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WebGL With Three.js: Models and Animation

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3D graphics in the browser have been a hot topic since they were introduced. But if you were to create your apps using plain old WebGL it would take ages. That's why some really useful libraries have come about. Three.js is one of the most popular of them, and in this series I will show you how to make the best use of it to create stunning 3D experiences for your users.

I expect you to have a basic understanding of 3D space before you start reading this tutorial, as I won't be explaining topics like coordinates and vectors.


Preparation

As usual, we will start from the code that you created earlier. Download and unpack the assets I provided and you'll be ready to go.


Step 1: A Word About Exporting Models in Blender

Before we start the programming part, I will explain something that many people have problems with. When you have a model created in Blender, and you want to export it to Three.js format, you should keep the following in mind:

  • First, remove the parenting. The Three.js exporter won't export any animations if you leave it (this also applies to the Armature Modifier)
  • Second, group vertices. If you want the bone to move any vertices you have to group them, and name the group with the name of the bone.
  • Third, you can have only one animation. This may sound like a big problem, but I will explain the workaround later.

Also, when exporting you have to make sure that these options are selected in the exporter: Skinning, Bones and Skeletal Animation.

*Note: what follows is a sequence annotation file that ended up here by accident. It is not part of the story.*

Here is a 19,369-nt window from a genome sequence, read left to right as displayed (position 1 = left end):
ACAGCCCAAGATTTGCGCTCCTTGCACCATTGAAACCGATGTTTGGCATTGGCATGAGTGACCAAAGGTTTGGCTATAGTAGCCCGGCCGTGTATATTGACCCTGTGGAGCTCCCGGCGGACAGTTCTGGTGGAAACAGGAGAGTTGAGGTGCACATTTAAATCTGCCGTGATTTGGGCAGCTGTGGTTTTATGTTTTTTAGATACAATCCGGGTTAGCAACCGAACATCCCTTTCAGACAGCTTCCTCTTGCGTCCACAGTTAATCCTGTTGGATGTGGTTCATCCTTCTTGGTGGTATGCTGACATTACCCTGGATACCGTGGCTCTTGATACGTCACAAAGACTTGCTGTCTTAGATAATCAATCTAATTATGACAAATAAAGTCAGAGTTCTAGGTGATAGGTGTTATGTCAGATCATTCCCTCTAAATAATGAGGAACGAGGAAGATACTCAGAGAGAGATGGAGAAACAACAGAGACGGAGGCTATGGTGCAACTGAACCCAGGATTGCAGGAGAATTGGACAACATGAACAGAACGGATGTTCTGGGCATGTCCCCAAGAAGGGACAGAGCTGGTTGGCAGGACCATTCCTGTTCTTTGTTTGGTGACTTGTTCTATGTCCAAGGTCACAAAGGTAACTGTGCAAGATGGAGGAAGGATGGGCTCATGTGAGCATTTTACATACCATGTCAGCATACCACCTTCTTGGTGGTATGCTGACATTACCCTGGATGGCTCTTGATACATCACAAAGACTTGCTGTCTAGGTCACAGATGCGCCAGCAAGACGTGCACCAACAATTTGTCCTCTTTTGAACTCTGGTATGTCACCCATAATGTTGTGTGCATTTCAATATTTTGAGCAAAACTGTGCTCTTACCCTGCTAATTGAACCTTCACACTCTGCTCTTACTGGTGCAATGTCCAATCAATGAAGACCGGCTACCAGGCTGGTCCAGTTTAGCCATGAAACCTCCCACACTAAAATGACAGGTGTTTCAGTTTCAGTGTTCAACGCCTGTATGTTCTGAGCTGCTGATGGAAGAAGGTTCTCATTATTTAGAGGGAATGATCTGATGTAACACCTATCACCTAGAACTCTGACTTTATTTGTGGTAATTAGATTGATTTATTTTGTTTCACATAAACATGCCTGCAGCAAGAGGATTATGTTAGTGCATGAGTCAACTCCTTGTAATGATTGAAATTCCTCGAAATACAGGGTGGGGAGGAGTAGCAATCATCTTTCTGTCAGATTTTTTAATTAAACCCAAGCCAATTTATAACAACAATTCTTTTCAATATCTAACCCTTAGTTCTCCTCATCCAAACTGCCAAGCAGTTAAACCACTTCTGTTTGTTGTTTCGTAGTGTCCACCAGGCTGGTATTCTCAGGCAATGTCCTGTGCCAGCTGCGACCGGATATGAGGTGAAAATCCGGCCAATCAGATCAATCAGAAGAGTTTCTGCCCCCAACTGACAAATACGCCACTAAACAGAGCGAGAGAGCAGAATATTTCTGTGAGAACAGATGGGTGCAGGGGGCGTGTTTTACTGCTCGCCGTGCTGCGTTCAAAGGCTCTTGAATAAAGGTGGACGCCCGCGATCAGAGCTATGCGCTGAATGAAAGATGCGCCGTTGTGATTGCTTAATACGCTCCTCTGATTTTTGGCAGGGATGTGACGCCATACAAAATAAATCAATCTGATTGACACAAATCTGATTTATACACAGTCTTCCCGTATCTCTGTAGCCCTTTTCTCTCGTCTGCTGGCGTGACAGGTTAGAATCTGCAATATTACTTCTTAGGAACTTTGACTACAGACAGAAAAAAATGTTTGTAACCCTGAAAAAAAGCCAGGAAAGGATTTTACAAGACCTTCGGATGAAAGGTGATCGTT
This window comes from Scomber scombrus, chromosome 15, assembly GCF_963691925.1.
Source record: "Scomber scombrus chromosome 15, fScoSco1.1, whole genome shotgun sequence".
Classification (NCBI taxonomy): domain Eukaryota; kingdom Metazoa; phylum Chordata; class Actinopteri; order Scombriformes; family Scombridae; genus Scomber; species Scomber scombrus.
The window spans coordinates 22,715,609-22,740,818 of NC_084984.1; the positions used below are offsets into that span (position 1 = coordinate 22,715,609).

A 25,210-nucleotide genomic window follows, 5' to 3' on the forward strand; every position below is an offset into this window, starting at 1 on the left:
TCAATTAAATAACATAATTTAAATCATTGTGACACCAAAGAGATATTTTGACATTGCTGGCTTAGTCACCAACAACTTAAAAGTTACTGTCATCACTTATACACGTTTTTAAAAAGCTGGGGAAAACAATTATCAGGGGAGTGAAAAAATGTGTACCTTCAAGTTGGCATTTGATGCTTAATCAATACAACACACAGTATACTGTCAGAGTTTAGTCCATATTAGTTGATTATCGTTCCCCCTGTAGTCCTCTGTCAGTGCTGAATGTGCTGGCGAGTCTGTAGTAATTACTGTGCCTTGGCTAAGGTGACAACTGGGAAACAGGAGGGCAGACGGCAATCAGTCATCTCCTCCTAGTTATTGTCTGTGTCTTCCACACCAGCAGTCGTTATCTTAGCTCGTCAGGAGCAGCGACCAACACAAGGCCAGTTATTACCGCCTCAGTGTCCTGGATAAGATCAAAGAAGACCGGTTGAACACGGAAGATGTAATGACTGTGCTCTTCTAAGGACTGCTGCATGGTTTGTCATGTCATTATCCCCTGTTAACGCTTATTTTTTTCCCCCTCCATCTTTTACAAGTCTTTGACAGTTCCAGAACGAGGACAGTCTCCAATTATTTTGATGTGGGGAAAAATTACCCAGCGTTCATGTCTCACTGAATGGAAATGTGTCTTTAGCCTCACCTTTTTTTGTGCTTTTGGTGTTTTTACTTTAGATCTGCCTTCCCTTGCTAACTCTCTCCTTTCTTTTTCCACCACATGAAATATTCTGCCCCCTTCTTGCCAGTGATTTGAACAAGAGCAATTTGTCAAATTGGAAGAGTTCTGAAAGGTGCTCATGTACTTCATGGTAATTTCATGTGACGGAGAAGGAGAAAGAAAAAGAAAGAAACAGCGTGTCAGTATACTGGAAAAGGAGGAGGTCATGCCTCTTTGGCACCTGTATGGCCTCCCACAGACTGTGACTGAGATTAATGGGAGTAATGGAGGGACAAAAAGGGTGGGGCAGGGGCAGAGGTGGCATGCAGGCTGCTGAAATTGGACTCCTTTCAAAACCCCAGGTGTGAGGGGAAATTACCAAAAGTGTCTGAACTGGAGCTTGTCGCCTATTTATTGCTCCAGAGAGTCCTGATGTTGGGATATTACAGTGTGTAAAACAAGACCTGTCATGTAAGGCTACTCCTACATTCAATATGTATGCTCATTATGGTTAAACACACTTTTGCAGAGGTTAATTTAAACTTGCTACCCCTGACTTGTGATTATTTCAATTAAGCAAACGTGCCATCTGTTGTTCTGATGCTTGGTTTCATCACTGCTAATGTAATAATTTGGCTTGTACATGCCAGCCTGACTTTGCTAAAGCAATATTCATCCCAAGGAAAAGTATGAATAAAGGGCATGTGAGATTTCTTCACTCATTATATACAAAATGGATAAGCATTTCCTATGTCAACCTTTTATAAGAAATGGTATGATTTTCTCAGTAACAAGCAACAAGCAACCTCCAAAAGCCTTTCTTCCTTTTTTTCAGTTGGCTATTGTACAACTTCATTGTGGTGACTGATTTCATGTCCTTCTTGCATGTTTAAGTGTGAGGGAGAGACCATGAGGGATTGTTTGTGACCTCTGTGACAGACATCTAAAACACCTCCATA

Step 2: Importing the Model

As with pretty much everything in Three.js, importing models is very simple. There is a special class, THREE.JSONLoader that will do everything for us. Of course it only loads JSON models, but it's recommended to use them so I will only cover this loader (others work pretty much the same way). Let's initialize it first:

var loader = new THREE.JSONLoader;
var animation;

No arguments needed. We also need to define a variable for animation, so we can access it later. Now we can load the model:

loader.load('./model.js', function (geometry, materials) {
	var skinnedMesh = new THREE.SkinnedMesh(geometry, new THREE.MeshFaceMaterial(materials));
	skinnedMesh.position.y = 50;
	skinnedMesh.scale.set(15, 15, 15);
	scene.add(skinnedMesh);
	
	animate(skinnedMesh);
});

The load method accepts two parameters: a path to the model and a callback function. This function will be called when the model is loaded (so in the meantime you can display a loading bar to the user). A callback function will be called with two parameters: the geometry of the model and its materials (these are exported with it). In the callback, we are creating the mesh—but this time it's THREE.SkinnedMesh, which supports animations.

Next, we move the model 50 units up to put it on the top of our cube, scale it 15 times (because I tend to create small models in Blender) and add it to the scene. Next we call the animate function that will set up and play the animation.


Step 3: Animation

Now we set up the animation. This is the source for the animate function:

function animate(skinnedMesh) {
	var materials = skinnedMesh.material.materials;

	for (var k in materials) {
		materials[k].skinning = true;
	}

	THREE.AnimationHandler.add(skinnedMesh.geometry.animation);
	animation = new THREE.Animation(skinnedMesh, "ArmatureAction", THREE.AnimationHandler.CATMULLROM);
	animation.play();
}

First we have to enable skinning (animations) in all materials of the model. Next, we have to add the animation from model to THREE.AnimationHandler and create the THREE.Animation object. The parameters are in the following order: the mesh to animate, the animation name in the model and interpolation type (useful when you have a complicated model like a human body, where you want the mesh to bend smoothly). Finally, we play the animation.

But if you open the browser now, you would see that the model is not moving:

model_still

To fix this, we have to add one line to our render function, just below the particleSystem rotation:

if (animation) animation.update(delta);